As local newspapers continue to fall off the map, digital-first websites are cropping up to cover local communities.
About a third of large U.S. newspapers have suffered layoffs since 2017, according to a new study from Pew Research Center. Web-based news outlets are starting to help fill that void, local news publishing executives say.
For example, Local Independent Online New Publishers (LION), a trade organization, has seen its membership double in the past years to 225 members, said Executive Director Matt DeRienzo. The Institute for Nonprofit News has experienced similar growth.
On top of that, DeRienzo says that the trade group has a database of more than 600 local online news sites that would qualify for membership to LION, meaning they have been evaluated as doing real journalism and are independent.
Newspaper layoffs have accelerated over the past year as Canadian print tariffs continue to strangle local presses, and as economic pressures from tech companies continue to squeeze ad dollars from legacy news organizations.
- On Monday, New York Daily News announced it’s letting go of roughly half of its editorial team. Other Tronc-owned newspapers, like The Baltimore Sun and Chicago Tribune, are also expected to experience some layoffs, CNN reports.
The Local Media Consortium — which represents dozens of local papers and media companies, like The Seattle Times, The McClatchy Company and Cox Media Group — also says that it’s seeing record growth for digital websites of newspapers, some of which are downsizing in print.
- The group’s member websites showed year-over-year growth from from 2016 to 2017 in two key areas: Sellable ad impressions were up 36%, and pageviews were up 17%.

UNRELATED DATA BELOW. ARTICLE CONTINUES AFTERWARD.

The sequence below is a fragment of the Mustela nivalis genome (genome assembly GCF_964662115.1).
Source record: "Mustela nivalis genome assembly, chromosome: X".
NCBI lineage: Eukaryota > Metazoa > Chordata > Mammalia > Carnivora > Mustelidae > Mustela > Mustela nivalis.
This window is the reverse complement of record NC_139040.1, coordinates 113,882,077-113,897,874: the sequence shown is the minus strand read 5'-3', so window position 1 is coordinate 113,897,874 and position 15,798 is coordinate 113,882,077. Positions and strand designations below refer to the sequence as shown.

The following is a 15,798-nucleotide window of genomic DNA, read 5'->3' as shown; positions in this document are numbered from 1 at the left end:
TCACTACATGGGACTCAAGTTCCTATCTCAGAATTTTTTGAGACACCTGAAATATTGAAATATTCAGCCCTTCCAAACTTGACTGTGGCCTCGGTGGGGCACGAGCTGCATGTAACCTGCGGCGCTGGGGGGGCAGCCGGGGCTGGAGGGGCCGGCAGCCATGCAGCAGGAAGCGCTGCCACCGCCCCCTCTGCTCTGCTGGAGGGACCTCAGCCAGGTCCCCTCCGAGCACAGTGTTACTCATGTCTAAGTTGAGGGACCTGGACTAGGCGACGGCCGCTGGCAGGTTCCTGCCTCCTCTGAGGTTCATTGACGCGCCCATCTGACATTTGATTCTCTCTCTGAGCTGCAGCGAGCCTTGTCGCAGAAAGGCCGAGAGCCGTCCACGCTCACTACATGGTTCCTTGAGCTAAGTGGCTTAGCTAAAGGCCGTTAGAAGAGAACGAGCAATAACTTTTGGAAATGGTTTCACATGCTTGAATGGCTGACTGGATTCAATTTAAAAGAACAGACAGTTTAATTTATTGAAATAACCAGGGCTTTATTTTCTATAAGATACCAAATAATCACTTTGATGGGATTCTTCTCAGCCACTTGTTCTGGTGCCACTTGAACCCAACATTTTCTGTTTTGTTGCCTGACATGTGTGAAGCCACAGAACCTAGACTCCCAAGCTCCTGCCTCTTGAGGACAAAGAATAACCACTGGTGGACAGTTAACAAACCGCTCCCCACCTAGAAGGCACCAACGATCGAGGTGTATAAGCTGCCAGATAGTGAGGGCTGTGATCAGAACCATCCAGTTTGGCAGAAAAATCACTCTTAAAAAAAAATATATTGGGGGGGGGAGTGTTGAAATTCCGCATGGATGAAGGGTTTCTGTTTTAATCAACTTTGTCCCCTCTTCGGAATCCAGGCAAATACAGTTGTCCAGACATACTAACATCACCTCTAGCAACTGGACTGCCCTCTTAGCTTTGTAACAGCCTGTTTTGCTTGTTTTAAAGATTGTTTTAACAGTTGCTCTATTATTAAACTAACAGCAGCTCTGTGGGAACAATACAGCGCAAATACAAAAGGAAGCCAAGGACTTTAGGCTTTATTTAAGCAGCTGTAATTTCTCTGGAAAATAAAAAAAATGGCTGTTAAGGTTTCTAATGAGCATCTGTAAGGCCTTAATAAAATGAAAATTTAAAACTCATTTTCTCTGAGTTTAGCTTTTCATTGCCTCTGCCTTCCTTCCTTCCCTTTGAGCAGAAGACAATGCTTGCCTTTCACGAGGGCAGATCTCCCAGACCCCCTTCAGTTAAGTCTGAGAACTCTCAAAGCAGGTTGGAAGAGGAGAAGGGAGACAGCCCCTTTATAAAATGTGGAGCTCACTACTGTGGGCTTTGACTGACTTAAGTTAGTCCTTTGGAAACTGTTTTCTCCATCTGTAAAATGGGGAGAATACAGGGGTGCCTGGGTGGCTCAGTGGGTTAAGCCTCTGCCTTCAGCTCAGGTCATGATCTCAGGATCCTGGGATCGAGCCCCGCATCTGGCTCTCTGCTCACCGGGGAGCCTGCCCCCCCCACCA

Local banner advertising revenue for LMC members (generated through the LMC Ad Exchange/Auction Package) has increased over 100% in the last three years, according to 2017 vs. 2016 LMC membership self-reported numbers audited by the Alliance for Audited Media.
Rise of niche, local sites: Wills says there are also a lot of local websites creating hyper-local news around certain interest areas, like sports and entertainment. In the past, some of these sites would only be represented in perhaps a small newspaper section, now they can become entire entities. For example:
- Dawgnation.com is a niche sports site created by Cox Media Group for UGA football fans in Atlanta/Athens, GA.
- GuideLive.com is a niche dining/entertainment site created by The Dallas Morning News in Dallas.
- HS Sportsday: is a niche high school sports site created by The Dallas Morning News in Dallas.
Bottom line: While these efforts can’t fully replace the thousands of journalists being displaced from local newsrooms across the country, they are helping small communities access local news and information and, in some cases, are able to take coverage of certain topics or communities to the next level.
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